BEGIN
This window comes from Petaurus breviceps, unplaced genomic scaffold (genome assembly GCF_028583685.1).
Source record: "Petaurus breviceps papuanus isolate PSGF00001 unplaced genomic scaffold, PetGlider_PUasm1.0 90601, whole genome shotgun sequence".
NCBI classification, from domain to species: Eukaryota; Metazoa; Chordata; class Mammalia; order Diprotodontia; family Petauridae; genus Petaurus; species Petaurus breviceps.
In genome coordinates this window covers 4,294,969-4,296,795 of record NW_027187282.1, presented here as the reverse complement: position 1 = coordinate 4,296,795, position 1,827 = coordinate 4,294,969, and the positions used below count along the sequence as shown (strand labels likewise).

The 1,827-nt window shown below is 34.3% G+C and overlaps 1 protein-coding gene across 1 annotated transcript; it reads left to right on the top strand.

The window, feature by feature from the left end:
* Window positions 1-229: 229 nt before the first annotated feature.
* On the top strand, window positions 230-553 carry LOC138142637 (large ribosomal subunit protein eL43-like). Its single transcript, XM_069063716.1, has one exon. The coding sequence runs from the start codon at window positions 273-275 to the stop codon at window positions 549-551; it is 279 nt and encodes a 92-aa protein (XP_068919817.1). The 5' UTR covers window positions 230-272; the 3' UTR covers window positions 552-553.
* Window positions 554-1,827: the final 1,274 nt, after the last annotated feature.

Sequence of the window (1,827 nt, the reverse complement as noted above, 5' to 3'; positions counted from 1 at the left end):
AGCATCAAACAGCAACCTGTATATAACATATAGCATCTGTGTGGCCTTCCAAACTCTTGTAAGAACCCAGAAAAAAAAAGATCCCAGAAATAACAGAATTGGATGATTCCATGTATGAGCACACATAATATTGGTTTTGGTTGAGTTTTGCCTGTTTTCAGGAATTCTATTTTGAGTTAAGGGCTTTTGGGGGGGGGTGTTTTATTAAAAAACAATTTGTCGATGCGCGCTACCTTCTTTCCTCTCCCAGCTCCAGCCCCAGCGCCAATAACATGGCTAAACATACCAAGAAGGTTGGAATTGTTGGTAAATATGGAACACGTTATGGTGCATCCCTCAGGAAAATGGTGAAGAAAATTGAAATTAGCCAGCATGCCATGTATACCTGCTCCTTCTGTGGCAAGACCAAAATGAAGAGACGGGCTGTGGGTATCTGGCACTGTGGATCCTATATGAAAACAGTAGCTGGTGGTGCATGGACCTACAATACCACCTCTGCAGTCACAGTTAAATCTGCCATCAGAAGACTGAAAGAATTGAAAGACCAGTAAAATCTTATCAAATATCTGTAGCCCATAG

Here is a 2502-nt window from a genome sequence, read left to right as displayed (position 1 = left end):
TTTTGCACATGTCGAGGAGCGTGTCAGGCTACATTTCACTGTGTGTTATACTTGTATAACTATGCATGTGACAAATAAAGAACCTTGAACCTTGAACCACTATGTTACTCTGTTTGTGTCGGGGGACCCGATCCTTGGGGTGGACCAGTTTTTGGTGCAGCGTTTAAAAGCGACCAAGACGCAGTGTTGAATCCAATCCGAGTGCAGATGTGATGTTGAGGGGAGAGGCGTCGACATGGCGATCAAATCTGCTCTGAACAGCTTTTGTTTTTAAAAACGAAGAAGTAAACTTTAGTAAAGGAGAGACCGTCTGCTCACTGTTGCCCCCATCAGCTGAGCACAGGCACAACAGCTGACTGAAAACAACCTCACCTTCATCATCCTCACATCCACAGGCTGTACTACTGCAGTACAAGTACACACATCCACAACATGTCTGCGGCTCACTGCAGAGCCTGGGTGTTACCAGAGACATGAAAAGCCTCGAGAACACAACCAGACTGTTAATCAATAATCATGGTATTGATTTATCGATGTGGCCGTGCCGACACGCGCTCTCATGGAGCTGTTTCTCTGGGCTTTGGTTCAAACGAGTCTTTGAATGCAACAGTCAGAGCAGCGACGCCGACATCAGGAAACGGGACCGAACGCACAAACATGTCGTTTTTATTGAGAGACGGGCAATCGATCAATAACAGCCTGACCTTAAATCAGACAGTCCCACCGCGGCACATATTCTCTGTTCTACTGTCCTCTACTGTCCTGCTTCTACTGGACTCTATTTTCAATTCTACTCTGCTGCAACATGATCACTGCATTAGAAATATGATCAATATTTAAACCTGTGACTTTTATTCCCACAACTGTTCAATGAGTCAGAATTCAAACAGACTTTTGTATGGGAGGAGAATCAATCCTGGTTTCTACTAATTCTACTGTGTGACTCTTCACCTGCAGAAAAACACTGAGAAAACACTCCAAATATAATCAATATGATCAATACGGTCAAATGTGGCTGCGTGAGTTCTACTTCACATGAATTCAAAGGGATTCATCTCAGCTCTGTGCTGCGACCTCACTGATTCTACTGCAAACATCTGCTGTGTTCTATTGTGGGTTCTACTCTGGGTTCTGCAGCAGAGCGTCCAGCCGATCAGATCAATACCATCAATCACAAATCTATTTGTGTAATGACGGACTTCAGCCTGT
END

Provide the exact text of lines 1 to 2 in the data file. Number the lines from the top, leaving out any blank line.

This window comes from Petaurus breviceps, unplaced genomic scaffold (genome assembly GCF_028583685.1).
Source record: "Petaurus breviceps papuanus isolate PSGF00001 unplaced genomic scaffold, PetGlider_PUasm1.0 90601, whole genome shotgun sequence".